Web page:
- Besides motion activated lights, you can also get lights that turn on according to the directions of a timer. Some lights will also turn on automatically when the ambient light gets to a certain point (i.e. they will turn on at night and turn off in the morning by themselves).
- Note when installing any garden or landscape lighting to be careful about the wiring. You want to make sure that the wiring is accessible enough to be maintained or replaced as necessary but not so vulnerable as to be potentially cut or damaged during other excavation or digging. Thus, you may need to hire an electrician or contractor to get the job done correctly. This is one of the advantages of solar garden lights – you often don’t have to deal with any wiring at all.
- Note that some lighting will require permits and other applications to your local town or county, so make sure you do research pertaining to your local area before you commit to any project. Note that many landscape designers and contractors will probably be able to tell you what you need to do here, so use them as a resource.
- Some general garden lights landscape advice: aside from the location of the lights, don’t forget to think about their orientation. Where are they pointing? In what direction? What is the interaction between different lights in the area? There’s an art and a science to all this, so don’t be afraid to experiment, especially if you have access to cheap garden lights that you can play around with liberally.
- You can also integrate your lights into your hardscape structures. We’ve already discussed paver lights, used especially for walkways, outdoor patios, pool decks, and driveways, but don’t forget the vertical structures. Adding lights to retaining walls and paver steps may be a great way to illuminate these structures for both beauty and safety.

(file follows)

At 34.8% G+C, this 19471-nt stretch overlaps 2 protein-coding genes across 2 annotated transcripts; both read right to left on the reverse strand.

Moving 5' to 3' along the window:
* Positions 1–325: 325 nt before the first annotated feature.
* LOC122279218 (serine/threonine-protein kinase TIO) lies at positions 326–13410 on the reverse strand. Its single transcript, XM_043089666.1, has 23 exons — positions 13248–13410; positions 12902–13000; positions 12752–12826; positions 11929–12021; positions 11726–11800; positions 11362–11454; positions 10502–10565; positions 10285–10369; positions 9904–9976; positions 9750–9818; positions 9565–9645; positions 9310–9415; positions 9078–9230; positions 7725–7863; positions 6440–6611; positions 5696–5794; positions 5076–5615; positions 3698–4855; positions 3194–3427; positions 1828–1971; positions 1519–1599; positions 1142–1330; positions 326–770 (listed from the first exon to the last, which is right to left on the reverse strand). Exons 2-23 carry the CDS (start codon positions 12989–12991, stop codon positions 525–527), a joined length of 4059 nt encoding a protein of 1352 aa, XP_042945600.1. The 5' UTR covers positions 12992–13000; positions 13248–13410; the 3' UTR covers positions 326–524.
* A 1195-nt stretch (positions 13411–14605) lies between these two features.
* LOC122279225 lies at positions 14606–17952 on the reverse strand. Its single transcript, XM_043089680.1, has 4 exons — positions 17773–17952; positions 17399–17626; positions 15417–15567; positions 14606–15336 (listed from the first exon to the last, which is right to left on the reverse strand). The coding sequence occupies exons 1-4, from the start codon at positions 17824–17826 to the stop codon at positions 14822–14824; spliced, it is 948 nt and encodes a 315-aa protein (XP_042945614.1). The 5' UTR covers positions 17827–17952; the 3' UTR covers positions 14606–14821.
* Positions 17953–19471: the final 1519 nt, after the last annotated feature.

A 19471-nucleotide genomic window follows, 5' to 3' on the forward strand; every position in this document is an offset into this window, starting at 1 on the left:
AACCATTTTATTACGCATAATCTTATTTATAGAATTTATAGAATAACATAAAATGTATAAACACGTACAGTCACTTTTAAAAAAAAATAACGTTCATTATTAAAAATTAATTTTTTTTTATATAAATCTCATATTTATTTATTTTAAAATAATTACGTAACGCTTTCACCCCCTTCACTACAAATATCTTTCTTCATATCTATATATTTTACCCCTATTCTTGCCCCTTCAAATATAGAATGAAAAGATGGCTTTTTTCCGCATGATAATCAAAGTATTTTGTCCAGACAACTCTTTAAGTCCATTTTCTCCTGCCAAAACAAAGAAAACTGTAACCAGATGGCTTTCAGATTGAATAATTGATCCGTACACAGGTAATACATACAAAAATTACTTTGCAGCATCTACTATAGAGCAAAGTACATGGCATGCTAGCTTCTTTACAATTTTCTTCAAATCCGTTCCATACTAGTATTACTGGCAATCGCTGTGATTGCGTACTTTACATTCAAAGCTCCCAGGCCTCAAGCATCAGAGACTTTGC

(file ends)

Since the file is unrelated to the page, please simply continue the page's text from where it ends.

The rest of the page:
- Don’t forget about underwater lighting? If you have a pool, pond, fountain, or waterfall, or any other body of water, don’t forget the possibility of using these outdoor lights to illuminate them. The lighting can wall mounted, submerged in the water, or even floating on the surface, among other options!
- Note that heat is an issue – you don’t want the lights to get too hot for the kinds of plants you have, lest you kill them!
Some Final Garden Lighting Tips
Here are some final tips to help you when you’re putting the finishing touches on your project:
– Note that you may not want the light itself to be visible – thus, consider blocking it or covering it with another structure (rock, bush, whatever) to make the light itself disappear while still allowing the illumination emanating from it to do its job.
– Don’t forget the possibilities of using lights to ‘pick out’ or highlight particular areas or structures in your yard. For instance, you can illuminate your new waterfall solely, or use lights to illuminate the entire garden area. What the light ‘focuses’ on will often determine how the entire area looks.
– Experiment with different light brightness levels. Bright lights are more appropriate for functional and security reasons, while dimmer lights and ‘backlights’ may be more suitable for aesthetic reasons – i.e. they will look the best from a distance.